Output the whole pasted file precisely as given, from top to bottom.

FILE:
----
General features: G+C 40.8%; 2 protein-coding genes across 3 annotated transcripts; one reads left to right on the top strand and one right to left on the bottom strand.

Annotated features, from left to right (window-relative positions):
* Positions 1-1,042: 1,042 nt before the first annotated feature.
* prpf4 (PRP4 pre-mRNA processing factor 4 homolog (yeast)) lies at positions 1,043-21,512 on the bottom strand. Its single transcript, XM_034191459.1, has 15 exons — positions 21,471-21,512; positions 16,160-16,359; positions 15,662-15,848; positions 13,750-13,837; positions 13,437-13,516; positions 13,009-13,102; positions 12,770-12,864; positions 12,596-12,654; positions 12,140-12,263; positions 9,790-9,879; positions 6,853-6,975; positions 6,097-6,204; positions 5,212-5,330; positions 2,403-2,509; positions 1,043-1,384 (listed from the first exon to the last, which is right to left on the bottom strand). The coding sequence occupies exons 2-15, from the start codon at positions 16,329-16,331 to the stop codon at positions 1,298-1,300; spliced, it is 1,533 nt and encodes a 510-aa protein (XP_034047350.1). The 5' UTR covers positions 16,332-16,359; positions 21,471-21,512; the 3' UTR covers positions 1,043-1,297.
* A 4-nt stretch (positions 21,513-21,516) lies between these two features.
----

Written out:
General features: G+C 40.8%; 2 protein-coding genes across 3 annotated transcripts; one reads left to right on the top strand and one right to left on the bottom strand.

Annotated features, from left to right (window-relative positions):
* Positions 1-1,042: 1,042 nt before the first annotated feature.
* prpf4 (PRP4 pre-mRNA processing factor 4 homolog (yeast)) lies at positions 1,043-21,512 on the bottom strand. Its single transcript, XM_034191459.1, has 15 exons — positions 21,471-21,512; positions 16,160-16,359; positions 15,662-15,848; positions 13,750-13,837; positions 13,437-13,516; positions 13,009-13,102; positions 12,770-12,864; positions 12,596-12,654; positions 12,140-12,263; positions 9,790-9,879; positions 6,853-6,975; positions 6,097-6,204; positions 5,212-5,330; positions 2,403-2,509; positions 1,043-1,384 (listed from the first exon to the last, which is right to left on the bottom strand). The coding sequence occupies exons 2-15, from the start codon at positions 16,329-16,331 to the stop codon at positions 1,298-1,300; spliced, it is 1,533 nt and encodes a 510-aa protein (XP_034047350.1). The 5' UTR covers positions 16,332-16,359; positions 21,471-21,512; the 3' UTR covers positions 1,043-1,297.
* A 4-nt stretch (positions 21,513-21,516) lies between these two features.